Hi Michael,

Great blog-post which summarise everything very well!

Some comments I have:

1) I think that when we are using the term “1-netdev model” on community 
discussion, we tend to refer to what you have defined in blog-post as "3-device 
model with hidden slaves”.
Therefore, I would suggest to just remove the “1-netdev model” section and 
rename the "3-device model with hidden slaves” section to “1-netdev model”.

2) The userspace issues result both from using “2-netdev model” and “3-netdev 
model”. However, they are described in blog-post as they only exist on 
“3-netdev model”.
The reason these issues are not seen in Azure environment is because these 
issues were partially handled by Microsoft for their specific 2-netdev model.
Which leads me to the next comment.

3) I suggest that blog-post will also elaborate on what exactly are the 
userspace issues which results in models different than “1-netdev model”.
The issues that I’m aware of are (Please tell me if you are aware of others!):
(a) udev rename race-condition: When net-failover device is opened, it also 
opens it's slaves. However, the order of events to udev on KOBJ_ADD is first 
for the net-failover netdev and only then for the virtio-net netdev. This means 
that if userspace will respond to first event by open the net-failover, then 
any attempt of userspace to rename virtio-net netdev as a response to the 
second event will fail because the virtio-net netdev is already opened. Also 
note that this udev rename rule is useful because we would like to add rules 
that renames virtio-net netdev to clearly signal that it’s used as the standby 
interface of another net-failover netdev.
The way this problem was workaround by Microsoft in NetVSC is to delay the open 
done on slave-VF from the open of the NetVSC netdev. However, this is still a 
race and thus a hacky solution. It was accepted by community only because it’s 
internal to the NetVSC driver. However, similar solution was rejected by 
community for the net-failover driver.
The solution that we currently proposed to address this (Patch by Si-Wei) was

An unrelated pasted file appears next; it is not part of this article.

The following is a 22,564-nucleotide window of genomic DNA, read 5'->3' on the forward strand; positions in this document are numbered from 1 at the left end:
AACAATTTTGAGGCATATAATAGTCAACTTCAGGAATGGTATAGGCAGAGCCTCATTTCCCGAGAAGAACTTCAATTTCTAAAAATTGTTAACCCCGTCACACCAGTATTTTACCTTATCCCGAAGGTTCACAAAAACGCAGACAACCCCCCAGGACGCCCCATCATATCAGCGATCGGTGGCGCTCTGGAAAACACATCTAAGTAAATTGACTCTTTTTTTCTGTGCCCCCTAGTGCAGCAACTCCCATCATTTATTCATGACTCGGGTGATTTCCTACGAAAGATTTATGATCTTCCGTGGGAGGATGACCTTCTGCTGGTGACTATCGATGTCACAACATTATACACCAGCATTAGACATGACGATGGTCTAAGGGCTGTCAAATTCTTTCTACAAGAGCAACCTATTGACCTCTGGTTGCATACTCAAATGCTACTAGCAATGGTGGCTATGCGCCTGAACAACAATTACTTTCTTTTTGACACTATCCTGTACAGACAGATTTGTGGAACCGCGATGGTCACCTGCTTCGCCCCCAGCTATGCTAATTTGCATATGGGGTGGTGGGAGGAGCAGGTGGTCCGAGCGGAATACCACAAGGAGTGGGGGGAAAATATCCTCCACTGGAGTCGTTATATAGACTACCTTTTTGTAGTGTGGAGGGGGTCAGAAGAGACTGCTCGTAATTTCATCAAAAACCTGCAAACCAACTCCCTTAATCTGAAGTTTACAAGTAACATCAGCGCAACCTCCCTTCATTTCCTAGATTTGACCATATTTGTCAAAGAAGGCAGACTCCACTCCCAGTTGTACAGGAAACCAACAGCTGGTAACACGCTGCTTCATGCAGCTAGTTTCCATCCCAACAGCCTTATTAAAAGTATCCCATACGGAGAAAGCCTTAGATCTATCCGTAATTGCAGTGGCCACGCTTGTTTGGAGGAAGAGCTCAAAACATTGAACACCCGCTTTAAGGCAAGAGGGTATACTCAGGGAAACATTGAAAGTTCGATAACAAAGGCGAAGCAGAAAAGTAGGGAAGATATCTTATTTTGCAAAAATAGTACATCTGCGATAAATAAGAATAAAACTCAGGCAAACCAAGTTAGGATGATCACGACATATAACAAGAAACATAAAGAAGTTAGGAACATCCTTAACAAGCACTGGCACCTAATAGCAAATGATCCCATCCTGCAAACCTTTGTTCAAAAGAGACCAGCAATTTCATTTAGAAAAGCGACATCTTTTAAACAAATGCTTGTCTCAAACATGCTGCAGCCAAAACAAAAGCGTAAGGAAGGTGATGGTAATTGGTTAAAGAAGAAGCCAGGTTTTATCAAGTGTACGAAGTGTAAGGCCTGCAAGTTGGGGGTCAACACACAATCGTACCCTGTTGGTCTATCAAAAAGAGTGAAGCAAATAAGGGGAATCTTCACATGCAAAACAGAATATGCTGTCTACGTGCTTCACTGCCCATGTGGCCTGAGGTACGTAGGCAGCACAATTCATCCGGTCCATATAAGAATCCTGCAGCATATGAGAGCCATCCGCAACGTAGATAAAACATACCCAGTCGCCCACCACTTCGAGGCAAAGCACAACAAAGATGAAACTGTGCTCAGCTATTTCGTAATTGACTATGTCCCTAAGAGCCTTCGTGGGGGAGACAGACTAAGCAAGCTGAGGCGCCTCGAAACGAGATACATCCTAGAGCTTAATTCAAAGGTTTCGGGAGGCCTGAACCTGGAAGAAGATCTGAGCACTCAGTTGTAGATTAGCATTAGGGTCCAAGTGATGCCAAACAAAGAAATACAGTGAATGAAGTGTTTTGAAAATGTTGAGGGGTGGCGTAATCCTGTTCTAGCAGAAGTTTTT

to change the rename kernel handling to allow a net-failover slave to be 
renamed even if it is already opened. Patch is still not accepted.
(b) Issues caused because of various userspace components DHCP the net-failover 
slaves: DHCP of course should only be done on the net-failover netdev. 
Attempting to DHCP on net-failover slaves as-well will cause networking issues. 
Therefore, userspace components should be taught to avoid doing DHCP on the 
net-failover slaves. The various userspace components include:
b.1) dhclient: If run without parameters, it by default just enum all netdevs 
and attempt to DHCP them all.
(I don’t think Microsoft has handled this)
b.2) initramfs / dracut: In order to mount the root file-system from iSCSI, 
these components needs networking and therefore DHCP on all netdevs.
(Microsoft haven’t handled (b.2) because they don’t have images which perform 
iSCSI boot in their Azure setup. Still an open issue)
b.3) cloud-init: If configured to perform network-configuration, it attempts to 
configure all available netdevs. It should avoid however doing so on 
net-failover slaves.
(Microsoft has handled this by adding a mechanism in cloud-init to blacklist a 
netdev from being configured in case it is owned by a specific PCI driver. 
Specifically, they blacklist Mellanox VF driver. However, this technique 
doesn’t work for the net-failover mechanism because both the net-failover 
netdev and the virtio-net netdev are owned by the virtio-net PCI driver).
b.4) Various distros network-manager need to be updated to avoid DHCP on 
net-failover slaves? (Not sure. Asking...)

4) Another interesting use-case where the net-failover mechanism is useful is 
for handling NIC firmware failures or NIC firmware Live-Upgrade.
In both cases, there is a need to perform a full PCIe reset of the NIC. Which 
lose all the NIC eSwitch configuration of the various VFs.
To handle these cases gracefully, one could just hot-unplug all VFs from guests 
running on host (which will make all guests now use the virtio-net netdev which 
is backed by a netdev that eventually is on top of PF). Therefore, networking 
will be restored to guests once the PCIe reset is completed and the PF is 
functional again. To re-acceelrate the guests network, hypervisor can just 
hot-plug new VFs to guests.

I would very appreciate all this forum help in closing on the pending items 
written in (3). Which currently prevents using this net-failover mechanism in 
real production use-cases.


> On 17 Mar 2019, at 15:55, Michael S. Tsirkin <m...@redhat.com> wrote:
> Hi all,
> I've put up a blog post with a summary of where network
> device failover stands and some open issues.
> Not sure where best to host it, I just put it up on blogspot:
> https://urldefense.proofpoint.com/v2/url?u=https-3A__mstsirkin.blogspot.com_2019_03_virtio-2Dnetwork-2Ddevice-2Dfailover-2Dsupport.html&d=DwIBAg&c=RoP1YumCXCgaWHvlZYR8PZh8Bv7qIrMUB65eapI_JnE&r=Jk6Q8nNzkQ6LJ6g42qARkg6ryIDGQr-yKXPNGZbpTx0&m=jd0emHx6EkPSTvO0TytfYmG4rOMQ9htenhrgKprrh9E&s=5EJamlc_g1lZa0Ga7K30E6aWVg3jy8lizhw1aSguo3A&e=
> Comments, corrections are welcome!
> -- 

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